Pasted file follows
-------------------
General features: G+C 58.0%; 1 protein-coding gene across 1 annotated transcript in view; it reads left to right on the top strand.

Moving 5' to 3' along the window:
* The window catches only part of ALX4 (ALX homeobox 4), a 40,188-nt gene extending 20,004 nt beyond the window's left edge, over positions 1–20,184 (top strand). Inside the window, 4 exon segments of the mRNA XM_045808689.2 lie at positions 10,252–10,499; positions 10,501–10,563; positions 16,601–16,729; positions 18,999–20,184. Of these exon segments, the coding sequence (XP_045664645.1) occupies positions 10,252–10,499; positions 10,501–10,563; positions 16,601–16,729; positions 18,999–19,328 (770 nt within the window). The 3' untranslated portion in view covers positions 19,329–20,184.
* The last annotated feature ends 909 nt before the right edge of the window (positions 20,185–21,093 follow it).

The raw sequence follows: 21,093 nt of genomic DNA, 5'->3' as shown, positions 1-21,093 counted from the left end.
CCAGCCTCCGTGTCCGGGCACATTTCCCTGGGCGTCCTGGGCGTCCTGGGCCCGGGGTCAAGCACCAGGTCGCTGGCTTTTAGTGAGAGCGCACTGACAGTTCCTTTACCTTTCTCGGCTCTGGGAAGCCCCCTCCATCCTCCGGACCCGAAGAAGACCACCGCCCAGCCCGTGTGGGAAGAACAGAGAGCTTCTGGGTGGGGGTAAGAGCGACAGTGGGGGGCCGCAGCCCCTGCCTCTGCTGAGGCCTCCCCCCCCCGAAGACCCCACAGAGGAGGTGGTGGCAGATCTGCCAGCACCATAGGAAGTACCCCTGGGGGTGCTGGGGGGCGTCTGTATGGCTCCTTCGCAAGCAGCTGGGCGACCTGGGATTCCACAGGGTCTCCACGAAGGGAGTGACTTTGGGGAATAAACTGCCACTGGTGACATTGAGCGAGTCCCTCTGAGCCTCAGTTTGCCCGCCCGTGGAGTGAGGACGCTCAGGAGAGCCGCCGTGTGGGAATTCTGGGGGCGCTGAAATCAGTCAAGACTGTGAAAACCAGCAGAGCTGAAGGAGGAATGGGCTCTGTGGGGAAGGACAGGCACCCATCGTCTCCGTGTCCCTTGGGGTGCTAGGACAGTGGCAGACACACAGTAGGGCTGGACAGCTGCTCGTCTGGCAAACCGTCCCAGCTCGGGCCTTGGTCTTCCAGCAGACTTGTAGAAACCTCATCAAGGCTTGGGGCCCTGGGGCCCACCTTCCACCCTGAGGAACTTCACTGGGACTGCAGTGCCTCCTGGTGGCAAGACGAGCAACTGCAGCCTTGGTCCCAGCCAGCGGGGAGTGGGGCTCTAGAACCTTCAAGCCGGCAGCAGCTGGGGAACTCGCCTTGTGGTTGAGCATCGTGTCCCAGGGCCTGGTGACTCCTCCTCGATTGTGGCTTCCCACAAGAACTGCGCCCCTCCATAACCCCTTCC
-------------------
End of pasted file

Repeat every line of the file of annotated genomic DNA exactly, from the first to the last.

General features: G+C 58.0%; 1 protein-coding gene across 1 annotated transcript in view; it reads left to right on the top strand.

Moving 5' to 3' along the window:
* The window catches only part of ALX4 (ALX homeobox 4), a 40,188-nt gene extending 20,004 nt beyond the window's left edge, over positions 1–20,184 (top strand). Inside the window, 4 exon segments of the mRNA XM_045808689.2 lie at positions 10,252–10,499; positions 10,501–10,563; positions 16,601–16,729; positions 18,999–20,184. Of these exon segments, the coding sequence (XP_045664645.1) occupies positions 10,252–10,499; positions 10,501–10,563; positions 16,601–16,729; positions 18,999–19,328 (770 nt within the window). The 3' untranslated portion in view covers positions 19,329–20,184.
* The last annotated feature ends 909 nt before the right edge of the window (positions 20,185–21,093 follow it).

The raw sequence follows: 21,093 nt of genomic DNA, 5'->3' as shown, positions 1-21,093 counted from the left end.
CCAGCCTCCGTGTCCGGGCACATTTCCCTGGGCGTCCTGGGCGTCCTGGGCCCGGGGTCAAGCACCAGGTCGCTGGCTTTTAGTGAGAGCGCACTGACAGTTCCTTTACCTTTCTCGGCTCTGGGAAGCCCCCTCCATCCTCCGGACCCGAAGAAGACCACCGCCCAGCCCGTGTGGGAAGAACAGAGAGCTTCTGGGTGGGGGTAAGAGCGACAGTGGGGGGCCGCAGCCCCTGCCTCTGCTGAGGCCTCCCCCCCCCGAAGACCCCACAGAGGAGGTGGTGGCAGATCTGCCAGCACCATAGGAAGTACCCCTGGGGGTGCTGGGGGGCGTCTGTATGGCTCCTTCGCAAGCAGCTGGGCGACCTGGGATTCCACAGGGTCTCCACGAAGGGAGTGACTTTGGGGAATAAACTGCCACTGGTGACATTGAGCGAGTCCCTCTGAGCCTCAGTTTGCCCGCCCGTGGAGTGAGGACGCTCAGGAGAGCCGCCGTGTGGGAATTCTGGGGGCGCTGAAATCAGTCAAGACTGTGAAAACCAGCAGAGCTGAAGGAGGAATGGGCTCTGTGGGGAAGGACAGGCACCCATCGTCTCCGTGTCCCTTGGGGTGCTAGGACAGTGGCAGACACACAGTAGGGCTGGACAGCTGCTCGTCTGGCAAACCGTCCCAGCTCGGGCCTTGGTCTTCCAGCAGACTTGTAGAAACCTCATCAAGGCTTGGGGCCCTGGGGCCCACCTTCCACCCTGAGGAACTTCACTGGGACTGCAGTGCCTCCTGGTGGCAAGACGAGCAACTGCAGCCTTGGTCCCAGCCAGCGGGGAGTGGGGCTCTAGAACCTTCAAGCCGGCAGCAGCTGGGGAACTCGCCTTGTGGTTGAGCATCGTGTCCCAGGGCCTGGTGACTCCTCCTCGATTGTGGCTTCCCACAAGAACTGCGCCCCTCCATAACCCCTTCC